Silvernail’s message on the necessity of a deep model underpinning our reasoning and interventions is an important one. Through a deeper understanding of our treatments and paradigms we not only “open up new avenues for treatment and research” but avoid the potential pitfalls of relying solely on outcomes studies to guide our decision making. If we do not seek to answer if an intervention is effective and why, we are essentially clapping with one hand.
Before I engage in debate, hop on my high horse, or dispute another's opinion I think to myself "WWJasonD." He continues to contribute to our profession with his perceptive understanding and well mannered speech. We should heed his advice and question the theories we have developed our practice from especially now in our evolving scientific world.
Squat Fundamentals and the Importance of Squatting from Todd Hargrove
If we can successfully con you into regularly following our blog you will soon realize that I’m a big fan of Todd Hargrove’s thought process and writing. Movement awareness is a fundamental component to movement efficiency (it takes a lot of cues and mindfulness to learn to shoot a slap shot but once done repetitively it becomes a smooth and efficient), and Feldenkrais practitioners like Todd can offer actionable concepts for increasing our ability to move while giving us some much needed novel sensory experience and variability. In regards to squatting, he sees it as a fundamental movement that stimulates our body, and I agree with him when he says:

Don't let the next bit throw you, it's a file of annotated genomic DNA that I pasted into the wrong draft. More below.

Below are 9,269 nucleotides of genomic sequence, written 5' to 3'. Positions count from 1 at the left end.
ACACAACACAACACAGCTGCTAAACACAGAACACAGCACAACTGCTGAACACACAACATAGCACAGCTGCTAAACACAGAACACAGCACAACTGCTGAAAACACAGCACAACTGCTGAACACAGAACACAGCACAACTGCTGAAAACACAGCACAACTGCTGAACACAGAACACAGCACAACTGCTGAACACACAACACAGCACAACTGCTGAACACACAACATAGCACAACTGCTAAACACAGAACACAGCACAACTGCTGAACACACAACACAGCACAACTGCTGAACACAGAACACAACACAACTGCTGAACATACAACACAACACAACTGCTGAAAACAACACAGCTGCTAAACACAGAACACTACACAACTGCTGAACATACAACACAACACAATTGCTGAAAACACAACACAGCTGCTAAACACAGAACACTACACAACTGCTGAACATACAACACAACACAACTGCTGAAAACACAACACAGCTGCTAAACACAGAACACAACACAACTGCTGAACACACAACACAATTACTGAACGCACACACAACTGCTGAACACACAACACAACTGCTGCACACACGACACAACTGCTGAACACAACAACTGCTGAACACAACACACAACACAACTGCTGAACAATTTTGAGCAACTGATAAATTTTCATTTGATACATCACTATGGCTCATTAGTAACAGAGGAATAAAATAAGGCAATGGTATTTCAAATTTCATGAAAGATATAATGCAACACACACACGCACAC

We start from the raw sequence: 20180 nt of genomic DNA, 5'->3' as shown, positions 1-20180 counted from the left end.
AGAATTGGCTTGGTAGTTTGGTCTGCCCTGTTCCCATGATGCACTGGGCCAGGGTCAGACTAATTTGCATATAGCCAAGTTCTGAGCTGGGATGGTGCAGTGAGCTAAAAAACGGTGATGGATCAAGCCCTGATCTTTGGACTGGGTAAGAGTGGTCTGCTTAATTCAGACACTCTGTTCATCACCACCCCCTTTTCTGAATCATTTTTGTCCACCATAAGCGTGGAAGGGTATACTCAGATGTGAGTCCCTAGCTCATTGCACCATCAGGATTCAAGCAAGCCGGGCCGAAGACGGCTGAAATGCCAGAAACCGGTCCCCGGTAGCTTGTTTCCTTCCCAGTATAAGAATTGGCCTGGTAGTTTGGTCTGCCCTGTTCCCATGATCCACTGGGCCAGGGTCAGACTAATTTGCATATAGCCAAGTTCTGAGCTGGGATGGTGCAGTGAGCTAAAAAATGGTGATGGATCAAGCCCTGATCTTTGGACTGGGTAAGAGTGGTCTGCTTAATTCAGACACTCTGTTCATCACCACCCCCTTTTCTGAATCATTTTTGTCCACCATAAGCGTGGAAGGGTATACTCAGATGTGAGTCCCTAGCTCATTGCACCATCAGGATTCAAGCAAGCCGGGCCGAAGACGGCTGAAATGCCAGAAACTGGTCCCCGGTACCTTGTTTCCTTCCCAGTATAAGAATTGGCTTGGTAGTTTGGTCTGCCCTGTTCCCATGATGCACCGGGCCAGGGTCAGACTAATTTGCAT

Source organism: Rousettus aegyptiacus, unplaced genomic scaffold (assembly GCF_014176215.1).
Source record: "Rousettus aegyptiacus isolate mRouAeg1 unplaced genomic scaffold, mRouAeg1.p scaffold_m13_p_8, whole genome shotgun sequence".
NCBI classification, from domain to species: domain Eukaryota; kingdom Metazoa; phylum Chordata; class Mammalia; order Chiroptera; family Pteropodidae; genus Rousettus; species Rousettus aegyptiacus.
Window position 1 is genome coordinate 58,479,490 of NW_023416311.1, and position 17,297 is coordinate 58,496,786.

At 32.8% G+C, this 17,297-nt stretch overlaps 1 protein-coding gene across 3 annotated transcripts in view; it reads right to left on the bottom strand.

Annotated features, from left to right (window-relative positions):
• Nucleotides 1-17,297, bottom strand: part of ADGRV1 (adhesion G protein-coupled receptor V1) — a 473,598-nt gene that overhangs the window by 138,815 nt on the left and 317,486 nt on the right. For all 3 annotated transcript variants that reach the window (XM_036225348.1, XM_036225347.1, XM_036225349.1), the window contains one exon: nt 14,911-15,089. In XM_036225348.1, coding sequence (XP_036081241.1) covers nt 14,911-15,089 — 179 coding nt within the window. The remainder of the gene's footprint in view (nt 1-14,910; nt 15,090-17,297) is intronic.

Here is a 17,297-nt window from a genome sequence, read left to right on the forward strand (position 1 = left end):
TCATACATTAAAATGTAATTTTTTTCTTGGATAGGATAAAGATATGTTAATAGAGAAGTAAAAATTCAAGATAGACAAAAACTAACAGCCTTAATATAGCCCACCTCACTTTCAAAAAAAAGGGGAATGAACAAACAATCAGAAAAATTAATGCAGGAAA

I think that the squat is such a huge part of our evolutionary heritage that it is hard for our bodies to function optimally without it. Squatting provides uniquely beneficial education to the brain about how to organize the foot, ankle, knee and hip, torso, etc. I would guess that a toddler who never learned to squat properly would never learn to walk. Squatting also provides a huge amount of signaling to connective tissues, bones and muscles, telling them how strong/elastic, long/short, tense/relaxed, hard/soft they need to be.
I’ll write more on the importance of movement variability in a future post, but I’d encourage you to poke around on his website and if you like what you see he just wrote a book that could be worth your time. In this post and in part 2 he introduces a unique approach for working on your squat pattern which I found to be an excellent warmup prior to loading in the gym. Prepping the nervous system and bringing our attention towards movement mechanics is a proper precursor to higher-level physical activity regardless of the event. With greater acknowledgement of the central nervous system in pain and movement we should expect to see practices such as Feldenkrais becoming more prevalent, and in my opinion more utilized in our treatments.
Front Squatting: Step by Step from Mike Robertson
Front squats are a different animal. -Mike Roberston
It’s a logical step to follow up Todd’s blog with an epic tutorial on front squatting by Mike Robertson. Hands down the most comprehensive and educative exposé on technique and training with great videos and cues for mastering this powerful lift. Front squatting often times is a much safer way to load with less risk of putting ourselves into potentially disadvantageous and harmful biomechanical alignment. I’d recommend starting with goblet squats, either in front of a mirror or videotaped to give some real time feedback before progressing to more direct spinal loading with a barbell.